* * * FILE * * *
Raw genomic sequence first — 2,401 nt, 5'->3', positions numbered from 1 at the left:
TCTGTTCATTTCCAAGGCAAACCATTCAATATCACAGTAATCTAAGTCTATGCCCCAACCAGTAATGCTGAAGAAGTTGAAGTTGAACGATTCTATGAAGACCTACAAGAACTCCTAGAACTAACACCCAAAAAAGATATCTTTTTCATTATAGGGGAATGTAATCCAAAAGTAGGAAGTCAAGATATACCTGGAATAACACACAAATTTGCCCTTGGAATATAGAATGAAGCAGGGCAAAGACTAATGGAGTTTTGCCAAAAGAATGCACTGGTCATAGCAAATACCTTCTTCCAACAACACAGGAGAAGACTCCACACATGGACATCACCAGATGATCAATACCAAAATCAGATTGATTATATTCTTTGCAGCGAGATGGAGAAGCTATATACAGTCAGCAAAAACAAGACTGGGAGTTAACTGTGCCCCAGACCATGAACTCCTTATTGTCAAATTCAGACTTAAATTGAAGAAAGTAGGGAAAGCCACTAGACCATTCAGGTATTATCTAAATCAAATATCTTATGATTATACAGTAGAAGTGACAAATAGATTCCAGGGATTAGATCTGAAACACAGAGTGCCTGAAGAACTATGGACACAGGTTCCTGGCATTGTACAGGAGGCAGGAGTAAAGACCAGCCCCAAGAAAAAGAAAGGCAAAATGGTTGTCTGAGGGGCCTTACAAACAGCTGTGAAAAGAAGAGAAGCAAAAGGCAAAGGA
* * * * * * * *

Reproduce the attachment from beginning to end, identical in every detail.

Raw genomic sequence first — 2,401 nt, 5'->3', positions numbered from 1 at the left:
TCTGTTCATTTCCAAGGCAAACCATTCAATATCACAGTAATCTAAGTCTATGCCCCAACCAGTAATGCTGAAGAAGTTGAAGTTGAACGATTCTATGAAGACCTACAAGAACTCCTAGAACTAACACCCAAAAAAGATATCTTTTTCATTATAGGGGAATGTAATCCAAAAGTAGGAAGTCAAGATATACCTGGAATAACACACAAATTTGCCCTTGGAATATAGAATGAAGCAGGGCAAAGACTAATGGAGTTTTGCCAAAAGAATGCACTGGTCATAGCAAATACCTTCTTCCAACAACACAGGAGAAGACTCCACACATGGACATCACCAGATGATCAATACCAAAATCAGATTGATTATATTCTTTGCAGCGAGATGGAGAAGCTATATACAGTCAGCAAAAACAAGACTGGGAGTTAACTGTGCCCCAGACCATGAACTCCTTATTGTCAAATTCAGACTTAAATTGAAGAAAGTAGGGAAAGCCACTAGACCATTCAGGTATTATCTAAATCAAATATCTTATGATTATACAGTAGAAGTGACAAATAGATTCCAGGGATTAGATCTGAAACACAGAGTGCCTGAAGAACTATGGACACAGGTTCCTGGCATTGTACAGGAGGCAGGAGTAAAGACCAGCCCCAAGAAAAAGAAAGGCAAAATGGTTGTCTGAGGGGCCTTACAAACAGCTGTGAAAAGAAGAGAAGCAAAAGGCAAAGGA